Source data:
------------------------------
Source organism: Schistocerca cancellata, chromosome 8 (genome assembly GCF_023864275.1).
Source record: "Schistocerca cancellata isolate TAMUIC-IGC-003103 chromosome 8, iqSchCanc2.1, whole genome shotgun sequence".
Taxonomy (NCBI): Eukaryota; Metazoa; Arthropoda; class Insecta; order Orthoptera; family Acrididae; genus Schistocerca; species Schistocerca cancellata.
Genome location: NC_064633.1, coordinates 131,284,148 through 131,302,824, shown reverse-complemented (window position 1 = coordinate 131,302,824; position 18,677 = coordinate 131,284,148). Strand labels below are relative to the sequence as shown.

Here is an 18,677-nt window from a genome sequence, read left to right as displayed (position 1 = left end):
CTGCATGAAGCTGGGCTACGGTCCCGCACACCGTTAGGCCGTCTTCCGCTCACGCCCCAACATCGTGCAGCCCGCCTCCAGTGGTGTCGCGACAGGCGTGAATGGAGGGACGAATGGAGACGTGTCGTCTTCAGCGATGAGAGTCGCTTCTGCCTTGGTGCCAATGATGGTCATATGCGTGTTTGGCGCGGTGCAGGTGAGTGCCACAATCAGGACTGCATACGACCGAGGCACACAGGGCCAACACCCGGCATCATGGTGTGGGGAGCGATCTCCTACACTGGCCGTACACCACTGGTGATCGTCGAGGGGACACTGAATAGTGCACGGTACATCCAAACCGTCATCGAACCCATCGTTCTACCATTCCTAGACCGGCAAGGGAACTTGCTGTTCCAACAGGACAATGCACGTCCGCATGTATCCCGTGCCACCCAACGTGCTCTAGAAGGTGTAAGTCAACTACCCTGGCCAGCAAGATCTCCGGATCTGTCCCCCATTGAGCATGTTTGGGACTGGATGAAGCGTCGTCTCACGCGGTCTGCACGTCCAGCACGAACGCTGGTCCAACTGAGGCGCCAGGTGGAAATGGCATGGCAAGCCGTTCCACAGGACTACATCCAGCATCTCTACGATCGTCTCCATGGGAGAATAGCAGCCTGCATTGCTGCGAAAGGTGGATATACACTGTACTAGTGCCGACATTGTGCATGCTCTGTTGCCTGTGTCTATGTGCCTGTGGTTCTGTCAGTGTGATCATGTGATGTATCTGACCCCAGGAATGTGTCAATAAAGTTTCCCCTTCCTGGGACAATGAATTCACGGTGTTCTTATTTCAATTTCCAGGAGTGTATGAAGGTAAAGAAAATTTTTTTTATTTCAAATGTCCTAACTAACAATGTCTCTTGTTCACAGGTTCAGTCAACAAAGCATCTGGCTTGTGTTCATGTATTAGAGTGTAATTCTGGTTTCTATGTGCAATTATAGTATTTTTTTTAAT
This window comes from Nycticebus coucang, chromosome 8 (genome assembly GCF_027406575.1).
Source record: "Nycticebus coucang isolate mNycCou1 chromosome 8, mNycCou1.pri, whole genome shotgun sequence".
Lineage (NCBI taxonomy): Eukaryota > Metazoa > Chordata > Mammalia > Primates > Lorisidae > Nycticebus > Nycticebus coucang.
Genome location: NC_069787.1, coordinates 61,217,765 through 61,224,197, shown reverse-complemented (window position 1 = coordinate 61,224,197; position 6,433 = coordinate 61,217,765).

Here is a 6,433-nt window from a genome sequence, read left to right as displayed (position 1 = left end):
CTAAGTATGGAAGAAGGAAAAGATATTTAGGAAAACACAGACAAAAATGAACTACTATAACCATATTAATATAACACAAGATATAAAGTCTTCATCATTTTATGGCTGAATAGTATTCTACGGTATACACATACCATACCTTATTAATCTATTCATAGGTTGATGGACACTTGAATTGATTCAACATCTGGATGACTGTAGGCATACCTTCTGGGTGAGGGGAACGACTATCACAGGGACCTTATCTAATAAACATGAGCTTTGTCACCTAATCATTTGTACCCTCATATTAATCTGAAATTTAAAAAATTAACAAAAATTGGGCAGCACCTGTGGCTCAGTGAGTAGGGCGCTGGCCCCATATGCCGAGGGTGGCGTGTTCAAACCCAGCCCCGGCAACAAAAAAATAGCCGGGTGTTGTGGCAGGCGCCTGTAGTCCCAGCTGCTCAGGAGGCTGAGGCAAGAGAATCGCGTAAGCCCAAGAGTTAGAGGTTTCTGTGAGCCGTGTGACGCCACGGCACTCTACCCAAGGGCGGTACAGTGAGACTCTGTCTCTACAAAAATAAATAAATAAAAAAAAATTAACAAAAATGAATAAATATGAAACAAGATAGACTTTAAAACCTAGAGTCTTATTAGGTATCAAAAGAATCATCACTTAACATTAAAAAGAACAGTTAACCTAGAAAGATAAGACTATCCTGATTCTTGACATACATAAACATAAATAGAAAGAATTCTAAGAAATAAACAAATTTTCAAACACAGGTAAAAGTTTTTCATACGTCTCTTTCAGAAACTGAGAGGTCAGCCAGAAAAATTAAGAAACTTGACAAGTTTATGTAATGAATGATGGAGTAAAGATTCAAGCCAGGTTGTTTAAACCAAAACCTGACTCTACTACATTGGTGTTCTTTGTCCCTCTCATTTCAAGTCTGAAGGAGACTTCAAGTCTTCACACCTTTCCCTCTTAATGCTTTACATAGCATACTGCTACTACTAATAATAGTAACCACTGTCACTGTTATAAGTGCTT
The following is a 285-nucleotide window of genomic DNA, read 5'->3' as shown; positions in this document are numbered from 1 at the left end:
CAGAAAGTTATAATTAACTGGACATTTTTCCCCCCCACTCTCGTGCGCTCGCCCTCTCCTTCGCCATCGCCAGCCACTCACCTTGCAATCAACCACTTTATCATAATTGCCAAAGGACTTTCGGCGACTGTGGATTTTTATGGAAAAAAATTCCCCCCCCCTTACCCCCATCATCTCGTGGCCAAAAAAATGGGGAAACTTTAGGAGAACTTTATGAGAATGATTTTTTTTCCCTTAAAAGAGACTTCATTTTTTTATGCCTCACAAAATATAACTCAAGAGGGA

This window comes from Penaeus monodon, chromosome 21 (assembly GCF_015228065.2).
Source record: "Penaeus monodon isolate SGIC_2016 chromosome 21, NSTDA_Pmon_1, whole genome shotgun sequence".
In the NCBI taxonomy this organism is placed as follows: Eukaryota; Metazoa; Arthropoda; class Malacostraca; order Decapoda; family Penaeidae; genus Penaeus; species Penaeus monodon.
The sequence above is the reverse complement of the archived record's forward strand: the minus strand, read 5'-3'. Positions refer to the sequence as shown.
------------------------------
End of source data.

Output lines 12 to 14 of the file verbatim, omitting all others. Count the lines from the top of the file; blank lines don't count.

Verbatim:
CTAAGTATGGAAGAAGGAAAAGATATTTAGGAAAACACAGACAAAAATGAACTACTATAACCATATTAATATAACACAAGATATAAAGTCTTCATCATTTTATGGCTGAATAGTATTCTACGGTATACACATACCATACCTTATTAATCTATTCATAGGTTGATGGACACTTGAATTGATTCAACATCTGGATGACTGTAGGCATACCTTCTGGGTGAGGGGAACGACTATCACAGGGACCTTATCTAATAAACATGAGCTTTGTCACCTAATCATTTGTACCCTCATATTAATCTGAAATTTAAAAAATTAACAAAAATTGGGCAGCACCTGTGGCTCAGTGAGTAGGGCGCTGGCCCCATATGCCGAGGGTGGCGTGTTCAAACCCAGCCCCGGCAACAAAAAAATAGCCGGGTGTTGTGGCAGGCGCCTGTAGTCCCAGCTGCTCAGGAGGCTGAGGCAAGAGAATCGCGTAAGCCCAAGAGTTAGAGGTTTCTGTGAGCCGTGTGACGCCACGGCACTCTACCCAAGGGCGGTACAGTGAGACTCTGTCTCTACAAAAATAAATAAATAAAAAAAAATTAACAAAAATGAATAAATATGAAACAAGATAGACTTTAAAACCTAGAGTCTTATTAGGTATCAAAAGAATCATCACTTAACATTAAAAAGAACAGTTAACCTAGAAAGATAAGACTATCCTGATTCTTGACATACATAAACATAAATAGAAAGAATTCTAAGAAATAAACAAATTTTCAAACACAGGTAAAAGTTTTTCATACGTCTCTTTCAGAAACTGAGAGGTCAGCCAGAAAAATTAAGAAACTTGACAAGTTTATGTAATGAATGATGGAGTAAAGATTCAAGCCAGGTTGTTTAAACCAAAACCTGACTCTACTACATTGGTGTTCTTTGTCCCTCTCATTTCAAGTCTGAAGGAGACTTCAAGTCTTCACACCTTTCCCTCTTAATGCTTTACATAGCATACTGCTACTACTAATAATAGTAACCACTGTCACTGTTATAAGTGCTT
The following is a 285-nucleotide window of genomic DNA, read 5'->3' as shown; positions in this document are numbered from 1 at the left end:
CAGAAAGTTATAATTAACTGGACATTTTTCCCCCCCACTCTCGTGCGCTCGCCCTCTCCTTCGCCATCGCCAGCCACTCACCTTGCAATCAACCACTTTATCATAATTGCCAAAGGACTTTCGGCGACTGTGGATTTTTATGGAAAAAAATTCCCCCCCCCTTACCCCCATCATCTCGTGGCCAAAAAAATGGGGAAACTTTAGGAGAACTTTATGAGAATGATTTTTTTTCCCTTAAAAGAGACTTCATTTTTTTATGCCTCACAAAATATAACTCAAGAGGGA